Open Access

In silico evaluation of gadofosveset pharmacokinetics in different population groups using the Simcyp® simulator platform

In Silico Pharmacology20142:2

DOI: 10.1186/s40203-014-0002-x

Received: 5 February 2014

Accepted: 26 May 2014

Published: 12 June 2014

Abstract

Purpose

Gadofosveset is a Gd-based contrast agent used for magnetic resonance imaging (MRI). Gadolinium kinetic distribution models are implemented in T1-weighted dynamic contrast-enhanced perfusion MRI for characterization of lesion sites in the body. Physiology changes in a disease state potentially can influence the pharmacokinetics of drugs and to this respect modify the distribution properties of contrast agents. This work focuses on the in silico modelling of pharmacokinetic properties of gadofosveset in different population groups through the application of physiologically-based pharmacokinetic models (PBPK) embedded in Simcyp® population pharmacokinetics platform.

Methods

Physicochemical and pharmacokinetic properties of gadofosveset were introduced into Simcyp® simulator platform and a min-PBPK model was applied. In silico clinical trials were generated simulating the administration of the recommended dose for the contrast agent (i.v., 30 mg/kg) in population cohorts of healthy volunteers, obese, renal and liver impairment, and in a generated virtual oncology population. Results were evaluated regarding basic pharmacokinetic parameters of Cmax, AUC and systemic CL and differences were assessed through ANOVA and estimation of ratio of geometric mean between healthy volunteers and the other population groups.

Results

Simcyp® predicted a mean Cmax = 551.60 mg/l, a mean AUC = 4079.12 mg/L*h and a mean systemic CL = 0.56 L/h for the virtual population of healthy volunteers. Obese population showed a modulation in Cmax and CL, attributed to increased administered dose. In renal and liver impairment cohorts a significant modulation in Cmax, AUC and CL of gadofosveset is predicted. Oncology population exhibited statistical significant differences regarding AUC when compared with healthy volunteers.

Conclusions

This work employed Simcyp® population pharmacokinetics platform in order to compute gadofosveset’s pharmacokinetic profiles through PBPK models and in silico clinical trials and evaluate possible differences between population groups. The approach showed promising results that could provide new insights regarding administration of contrast agents in special population cohorts. In silico pharmacokinetics could further be used for evaluating of possible toxicity, interpretation of MRI PK image maps and development of novel contrast agents.

Keywords

Gadofosveset Gadolinium-based contrast agents PBPK Simcyp DCE-MRI Medical imaging Pharmacokinetics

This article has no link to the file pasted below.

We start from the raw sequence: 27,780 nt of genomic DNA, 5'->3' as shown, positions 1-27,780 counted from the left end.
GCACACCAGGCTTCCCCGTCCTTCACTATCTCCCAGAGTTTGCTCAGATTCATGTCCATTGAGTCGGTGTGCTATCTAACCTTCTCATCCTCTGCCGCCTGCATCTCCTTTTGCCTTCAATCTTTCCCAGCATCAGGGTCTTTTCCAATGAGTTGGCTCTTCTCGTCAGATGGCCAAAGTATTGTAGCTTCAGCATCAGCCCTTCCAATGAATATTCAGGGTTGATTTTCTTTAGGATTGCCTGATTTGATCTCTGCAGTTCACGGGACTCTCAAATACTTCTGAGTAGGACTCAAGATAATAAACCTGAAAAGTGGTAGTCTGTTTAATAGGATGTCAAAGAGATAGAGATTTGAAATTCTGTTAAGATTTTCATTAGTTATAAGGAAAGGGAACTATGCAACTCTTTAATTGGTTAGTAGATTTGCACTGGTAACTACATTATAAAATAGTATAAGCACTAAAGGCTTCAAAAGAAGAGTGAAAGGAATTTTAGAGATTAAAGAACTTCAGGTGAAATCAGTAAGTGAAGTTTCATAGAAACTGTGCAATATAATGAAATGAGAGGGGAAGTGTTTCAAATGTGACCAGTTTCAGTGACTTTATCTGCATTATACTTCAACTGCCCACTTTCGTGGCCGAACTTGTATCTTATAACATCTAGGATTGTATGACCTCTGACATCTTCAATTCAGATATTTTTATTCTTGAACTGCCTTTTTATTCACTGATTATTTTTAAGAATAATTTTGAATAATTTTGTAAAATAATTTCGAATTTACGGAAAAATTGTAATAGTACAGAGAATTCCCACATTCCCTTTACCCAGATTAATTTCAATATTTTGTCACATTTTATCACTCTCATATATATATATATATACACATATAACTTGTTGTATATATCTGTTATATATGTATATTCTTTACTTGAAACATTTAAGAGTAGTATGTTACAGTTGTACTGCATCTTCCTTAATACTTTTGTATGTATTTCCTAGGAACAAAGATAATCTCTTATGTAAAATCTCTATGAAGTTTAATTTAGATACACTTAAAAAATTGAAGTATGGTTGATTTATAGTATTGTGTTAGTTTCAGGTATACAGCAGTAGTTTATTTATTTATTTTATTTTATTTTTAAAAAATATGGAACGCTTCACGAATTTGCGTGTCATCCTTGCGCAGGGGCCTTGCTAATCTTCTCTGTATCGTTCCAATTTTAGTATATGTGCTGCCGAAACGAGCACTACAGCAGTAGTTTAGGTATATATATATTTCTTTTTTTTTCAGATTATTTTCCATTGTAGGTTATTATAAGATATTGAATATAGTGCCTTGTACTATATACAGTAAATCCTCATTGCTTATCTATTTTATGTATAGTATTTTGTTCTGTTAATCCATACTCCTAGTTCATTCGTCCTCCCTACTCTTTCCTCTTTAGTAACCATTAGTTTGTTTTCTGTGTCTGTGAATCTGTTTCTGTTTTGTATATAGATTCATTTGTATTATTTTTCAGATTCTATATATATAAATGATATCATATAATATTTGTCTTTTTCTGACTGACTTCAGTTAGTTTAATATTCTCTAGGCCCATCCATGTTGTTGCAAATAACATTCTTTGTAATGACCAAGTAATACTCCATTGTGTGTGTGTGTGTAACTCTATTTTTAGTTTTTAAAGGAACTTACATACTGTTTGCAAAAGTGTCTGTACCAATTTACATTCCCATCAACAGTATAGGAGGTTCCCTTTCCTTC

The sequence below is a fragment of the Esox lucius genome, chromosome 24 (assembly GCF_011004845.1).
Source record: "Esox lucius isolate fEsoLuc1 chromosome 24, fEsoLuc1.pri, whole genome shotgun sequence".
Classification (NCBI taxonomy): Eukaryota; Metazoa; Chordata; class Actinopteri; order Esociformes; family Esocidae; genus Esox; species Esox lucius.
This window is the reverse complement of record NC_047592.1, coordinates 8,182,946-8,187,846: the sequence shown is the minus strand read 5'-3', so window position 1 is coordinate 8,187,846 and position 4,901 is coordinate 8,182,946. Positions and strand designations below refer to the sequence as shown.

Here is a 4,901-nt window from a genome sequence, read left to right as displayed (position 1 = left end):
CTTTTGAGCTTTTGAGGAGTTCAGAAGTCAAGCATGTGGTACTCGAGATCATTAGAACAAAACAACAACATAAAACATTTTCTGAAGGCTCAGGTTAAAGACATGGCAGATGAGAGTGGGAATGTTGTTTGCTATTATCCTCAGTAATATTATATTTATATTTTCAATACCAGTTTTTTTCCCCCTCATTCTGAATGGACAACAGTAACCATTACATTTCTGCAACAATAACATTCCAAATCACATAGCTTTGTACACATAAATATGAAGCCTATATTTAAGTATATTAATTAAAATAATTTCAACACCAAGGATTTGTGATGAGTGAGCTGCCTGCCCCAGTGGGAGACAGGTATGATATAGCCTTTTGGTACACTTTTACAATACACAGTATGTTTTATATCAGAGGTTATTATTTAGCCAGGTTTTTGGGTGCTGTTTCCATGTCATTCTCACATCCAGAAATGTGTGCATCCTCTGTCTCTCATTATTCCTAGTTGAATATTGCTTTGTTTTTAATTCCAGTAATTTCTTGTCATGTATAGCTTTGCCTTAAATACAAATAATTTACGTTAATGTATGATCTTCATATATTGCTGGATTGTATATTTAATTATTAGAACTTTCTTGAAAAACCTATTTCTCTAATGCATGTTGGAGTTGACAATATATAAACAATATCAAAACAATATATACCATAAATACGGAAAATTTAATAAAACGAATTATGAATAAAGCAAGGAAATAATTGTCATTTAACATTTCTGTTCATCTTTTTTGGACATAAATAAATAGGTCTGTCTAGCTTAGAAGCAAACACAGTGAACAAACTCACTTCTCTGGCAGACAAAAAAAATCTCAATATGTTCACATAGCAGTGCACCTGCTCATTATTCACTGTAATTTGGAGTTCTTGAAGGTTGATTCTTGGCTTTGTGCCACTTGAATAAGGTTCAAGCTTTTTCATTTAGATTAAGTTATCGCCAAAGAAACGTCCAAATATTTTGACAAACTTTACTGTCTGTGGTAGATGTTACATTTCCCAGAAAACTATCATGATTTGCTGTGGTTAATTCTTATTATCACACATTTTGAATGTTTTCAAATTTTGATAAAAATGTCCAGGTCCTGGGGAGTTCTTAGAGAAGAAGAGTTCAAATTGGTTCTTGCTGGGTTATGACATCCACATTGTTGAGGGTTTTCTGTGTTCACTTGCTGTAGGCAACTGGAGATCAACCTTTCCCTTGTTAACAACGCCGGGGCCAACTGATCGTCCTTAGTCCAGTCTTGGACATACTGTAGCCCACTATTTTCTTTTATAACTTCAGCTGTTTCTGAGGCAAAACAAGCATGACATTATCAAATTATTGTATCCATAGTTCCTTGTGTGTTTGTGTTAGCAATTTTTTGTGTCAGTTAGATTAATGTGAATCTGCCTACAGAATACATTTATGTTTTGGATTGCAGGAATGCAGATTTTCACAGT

Background

Gadofosveset trisodium (Vasovist®, Ablavar®, Figure 1A) is a Gd-based contrast agent (GBCA) used in dynamic-contrast enhancement magnetic resonance image (DCE-MRI). The mechanism of action of GBCAs in DCE-MRI relies in the alteration of relaxation times of atoms within body tissues due to the paramagnetic behavior of Gd and the interaction with nearby hydrogen nuclei which shortens the longitudinal relaxation (T1) times of water in the local tissue and increases signal intensity on T1-weighted images (Gossuin et al. [2010]). In DCE-MRI, depending on the distribution rate of the contrast agent in a specific organ lesion, several essential information are gathered such as transfer constant rates (ktrans, kep), extravascular extracellular space volume per unit volume of tissue (ve), blood plasma volume per unit volume of tissue (vp) and the concentration-time profile in a near-by artery (arterial input function, AIF) (Koh et al. [2011]; Tofts et al. [1999]). A main characteristic of gadofosveset is the reversible binding to endogenous serum albumin with a moderate affinity (Kd = 85 μΜ) which leads in a prolonged vascular residence time compared to non-protein binding contrast agents and also facilitates high resolution in arterial and venus images (Caravan et al. [2002]). Gadofosveset, as DCE-MRI contrast agent, has been applied for diagnosis and characterization of brain and rectal tumors associating DCE-MRI calculated parameters with microvascularity and in particular, with angiogenesis related leakage for tumorous areas (Lambregts et al. [2013]; Puig et al. [2013]). The contrast agent also belongs to the category of blood-pool contrast agents for magnetic resonance angiography (MRA) in cases of peripheral vascular disease (PVD) or aortoiliac occlusive disease (AIOD) (Goyen [2008]). As a DCE-MRI contrast agent, gadofosveset is available in US with approval from FDA (FDA [2011]), whereas in EU, the European Commission issued a decision (EMA/854517/2011) to withdraw the marketing authorization for gadofosveset based on commercial reasons from marketing authorization holder (MAH) (EMA [2011]).
https://static-content.springer.com/image/art%3A10.1186%2Fs40203-014-0002-x/MediaObjects/40203_2014_Article_2_Fig1_HTML.jpg
Figure 1

Contrast agent and PBPK model used in this study. (A) Chemical structure of gadofosveset. (B) Graphical representation of the min-PBPK model applied for gadofosveset from the Simcyp® simulator platform with hepatic clearance set to zero (x) and elimination occurring only from the systemic compartment through kidneys.